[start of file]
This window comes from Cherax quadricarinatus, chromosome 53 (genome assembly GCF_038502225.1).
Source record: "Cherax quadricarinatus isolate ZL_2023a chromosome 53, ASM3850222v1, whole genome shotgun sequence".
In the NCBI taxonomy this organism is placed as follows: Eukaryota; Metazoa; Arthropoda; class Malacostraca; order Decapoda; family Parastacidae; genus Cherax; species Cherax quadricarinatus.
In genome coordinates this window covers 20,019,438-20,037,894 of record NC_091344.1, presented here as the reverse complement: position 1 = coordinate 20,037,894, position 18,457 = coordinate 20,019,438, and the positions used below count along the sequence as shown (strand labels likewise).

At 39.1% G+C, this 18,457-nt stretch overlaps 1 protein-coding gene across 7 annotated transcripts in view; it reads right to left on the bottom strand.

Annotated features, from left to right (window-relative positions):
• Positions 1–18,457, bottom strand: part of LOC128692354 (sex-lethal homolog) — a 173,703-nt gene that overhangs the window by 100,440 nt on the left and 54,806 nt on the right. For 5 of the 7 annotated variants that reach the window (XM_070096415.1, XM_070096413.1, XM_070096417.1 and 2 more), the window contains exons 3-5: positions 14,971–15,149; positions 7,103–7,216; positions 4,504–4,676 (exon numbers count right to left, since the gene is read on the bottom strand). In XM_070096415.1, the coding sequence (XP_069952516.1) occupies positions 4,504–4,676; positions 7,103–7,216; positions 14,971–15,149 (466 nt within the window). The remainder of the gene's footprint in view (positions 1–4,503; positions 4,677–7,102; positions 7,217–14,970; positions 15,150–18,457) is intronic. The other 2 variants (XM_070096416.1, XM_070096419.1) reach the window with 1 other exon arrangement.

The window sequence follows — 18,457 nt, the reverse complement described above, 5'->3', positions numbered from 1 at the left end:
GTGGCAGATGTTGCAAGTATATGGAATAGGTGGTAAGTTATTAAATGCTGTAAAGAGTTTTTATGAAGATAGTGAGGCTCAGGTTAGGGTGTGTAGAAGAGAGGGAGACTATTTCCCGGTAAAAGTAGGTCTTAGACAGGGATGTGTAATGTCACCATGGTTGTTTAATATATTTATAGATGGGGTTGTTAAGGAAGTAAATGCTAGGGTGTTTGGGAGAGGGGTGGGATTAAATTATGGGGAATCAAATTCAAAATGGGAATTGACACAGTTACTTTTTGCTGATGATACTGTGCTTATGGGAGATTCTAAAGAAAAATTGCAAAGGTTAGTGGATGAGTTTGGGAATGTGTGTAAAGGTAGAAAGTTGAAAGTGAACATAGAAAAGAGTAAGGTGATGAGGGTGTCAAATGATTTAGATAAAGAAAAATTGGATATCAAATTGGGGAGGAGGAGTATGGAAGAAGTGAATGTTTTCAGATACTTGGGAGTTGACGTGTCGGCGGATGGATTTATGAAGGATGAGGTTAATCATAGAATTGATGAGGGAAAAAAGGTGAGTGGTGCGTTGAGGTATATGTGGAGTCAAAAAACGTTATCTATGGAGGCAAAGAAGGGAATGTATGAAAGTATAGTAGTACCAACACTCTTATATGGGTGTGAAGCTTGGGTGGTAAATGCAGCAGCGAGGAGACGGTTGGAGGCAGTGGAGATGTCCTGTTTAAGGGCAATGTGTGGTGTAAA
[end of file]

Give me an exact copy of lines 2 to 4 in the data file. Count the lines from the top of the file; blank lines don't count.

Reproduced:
Source record: "Cherax quadricarinatus isolate ZL_2023a chromosome 53, ASM3850222v1, whole genome shotgun sequence".
In the NCBI taxonomy this organism is placed as follows: Eukaryota; Metazoa; Arthropoda; class Malacostraca; order Decapoda; family Parastacidae; genus Cherax; species Cherax quadricarinatus.
In genome coordinates this window covers 20,019,438-20,037,894 of record NC_091344.1, presented here as the reverse complement: position 1 = coordinate 20,037,894, position 18,457 = coordinate 20,019,438, and the positions used below count along the sequence as shown (strand labels likewise).